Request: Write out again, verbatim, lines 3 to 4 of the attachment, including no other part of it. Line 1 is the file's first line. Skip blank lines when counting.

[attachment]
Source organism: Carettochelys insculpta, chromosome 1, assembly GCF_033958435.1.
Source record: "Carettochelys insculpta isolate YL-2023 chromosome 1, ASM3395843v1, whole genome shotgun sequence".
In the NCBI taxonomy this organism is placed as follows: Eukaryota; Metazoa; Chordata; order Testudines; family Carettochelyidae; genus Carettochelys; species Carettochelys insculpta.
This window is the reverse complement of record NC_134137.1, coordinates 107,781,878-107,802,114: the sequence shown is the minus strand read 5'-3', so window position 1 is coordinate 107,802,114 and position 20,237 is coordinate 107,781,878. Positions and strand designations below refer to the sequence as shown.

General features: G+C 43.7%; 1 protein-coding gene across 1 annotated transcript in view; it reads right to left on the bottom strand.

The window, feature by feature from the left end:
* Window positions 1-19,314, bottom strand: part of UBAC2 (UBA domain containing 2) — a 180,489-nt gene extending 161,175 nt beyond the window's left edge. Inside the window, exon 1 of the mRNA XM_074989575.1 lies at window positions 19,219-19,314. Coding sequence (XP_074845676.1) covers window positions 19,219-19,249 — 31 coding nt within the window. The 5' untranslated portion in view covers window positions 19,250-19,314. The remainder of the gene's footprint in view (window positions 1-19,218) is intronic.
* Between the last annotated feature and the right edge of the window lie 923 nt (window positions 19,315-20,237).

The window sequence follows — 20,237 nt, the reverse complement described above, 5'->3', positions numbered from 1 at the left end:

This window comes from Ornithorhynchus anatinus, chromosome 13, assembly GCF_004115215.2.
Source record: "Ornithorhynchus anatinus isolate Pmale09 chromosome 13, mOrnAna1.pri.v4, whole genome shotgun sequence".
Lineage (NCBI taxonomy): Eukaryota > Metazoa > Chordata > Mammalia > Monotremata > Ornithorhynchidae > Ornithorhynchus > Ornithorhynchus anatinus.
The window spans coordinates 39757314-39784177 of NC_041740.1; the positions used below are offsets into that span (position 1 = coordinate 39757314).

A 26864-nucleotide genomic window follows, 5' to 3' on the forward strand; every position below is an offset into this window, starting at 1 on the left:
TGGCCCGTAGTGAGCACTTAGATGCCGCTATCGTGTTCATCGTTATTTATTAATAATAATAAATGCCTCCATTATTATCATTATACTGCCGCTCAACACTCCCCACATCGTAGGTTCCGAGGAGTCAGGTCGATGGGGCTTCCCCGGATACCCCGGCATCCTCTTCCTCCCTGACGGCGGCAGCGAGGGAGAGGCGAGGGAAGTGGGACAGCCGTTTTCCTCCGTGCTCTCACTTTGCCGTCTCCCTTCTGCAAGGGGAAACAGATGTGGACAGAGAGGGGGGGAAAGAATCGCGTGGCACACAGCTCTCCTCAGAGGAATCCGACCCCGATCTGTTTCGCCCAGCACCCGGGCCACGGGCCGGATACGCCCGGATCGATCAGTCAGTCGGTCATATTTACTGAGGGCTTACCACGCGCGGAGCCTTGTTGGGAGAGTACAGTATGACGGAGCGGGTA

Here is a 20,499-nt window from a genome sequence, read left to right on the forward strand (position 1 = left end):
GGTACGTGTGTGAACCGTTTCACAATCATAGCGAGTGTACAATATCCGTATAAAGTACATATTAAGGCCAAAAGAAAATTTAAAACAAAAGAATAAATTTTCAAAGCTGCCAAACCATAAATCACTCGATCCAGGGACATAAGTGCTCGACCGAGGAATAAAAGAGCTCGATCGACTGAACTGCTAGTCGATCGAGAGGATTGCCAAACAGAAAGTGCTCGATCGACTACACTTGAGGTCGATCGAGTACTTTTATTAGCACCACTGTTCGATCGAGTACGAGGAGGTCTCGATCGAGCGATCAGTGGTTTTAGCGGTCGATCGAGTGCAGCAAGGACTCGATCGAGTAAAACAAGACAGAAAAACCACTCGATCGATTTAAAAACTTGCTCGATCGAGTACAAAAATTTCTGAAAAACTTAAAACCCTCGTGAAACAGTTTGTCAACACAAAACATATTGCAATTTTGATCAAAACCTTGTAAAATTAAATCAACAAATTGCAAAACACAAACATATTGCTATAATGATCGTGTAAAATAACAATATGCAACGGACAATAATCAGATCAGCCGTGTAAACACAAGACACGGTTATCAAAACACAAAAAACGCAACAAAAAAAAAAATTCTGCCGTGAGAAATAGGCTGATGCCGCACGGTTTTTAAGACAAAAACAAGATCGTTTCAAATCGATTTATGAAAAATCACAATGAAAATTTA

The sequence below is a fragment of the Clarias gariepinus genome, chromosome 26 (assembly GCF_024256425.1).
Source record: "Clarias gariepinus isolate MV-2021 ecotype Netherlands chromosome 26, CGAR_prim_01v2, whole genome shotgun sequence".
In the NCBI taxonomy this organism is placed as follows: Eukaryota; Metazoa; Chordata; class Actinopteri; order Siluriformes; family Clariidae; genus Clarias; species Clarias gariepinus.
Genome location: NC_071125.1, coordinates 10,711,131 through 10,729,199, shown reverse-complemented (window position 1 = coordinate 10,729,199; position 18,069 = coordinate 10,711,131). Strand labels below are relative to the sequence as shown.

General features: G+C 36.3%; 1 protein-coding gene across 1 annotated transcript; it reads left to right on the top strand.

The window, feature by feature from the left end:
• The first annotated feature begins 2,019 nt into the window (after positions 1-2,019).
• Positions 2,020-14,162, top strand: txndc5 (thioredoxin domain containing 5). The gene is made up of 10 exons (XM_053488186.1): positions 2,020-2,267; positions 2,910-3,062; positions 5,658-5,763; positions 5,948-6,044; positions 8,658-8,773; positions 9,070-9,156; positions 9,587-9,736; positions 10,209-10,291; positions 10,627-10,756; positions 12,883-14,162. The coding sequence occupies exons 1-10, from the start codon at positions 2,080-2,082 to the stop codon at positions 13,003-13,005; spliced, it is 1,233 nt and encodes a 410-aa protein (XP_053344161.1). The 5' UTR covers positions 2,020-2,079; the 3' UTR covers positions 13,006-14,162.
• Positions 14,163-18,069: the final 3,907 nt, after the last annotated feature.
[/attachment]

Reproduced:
In the NCBI taxonomy this organism is placed as follows: Eukaryota; Metazoa; Chordata; order Testudines; family Carettochelyidae; genus Carettochelys; species Carettochelys insculpta.
This window is the reverse complement of record NC_134137.1, coordinates 107,781,878-107,802,114: the sequence shown is the minus strand read 5'-3', so window position 1 is coordinate 107,802,114 and position 20,237 is coordinate 107,781,878. Positions and strand designations below refer to the sequence as shown.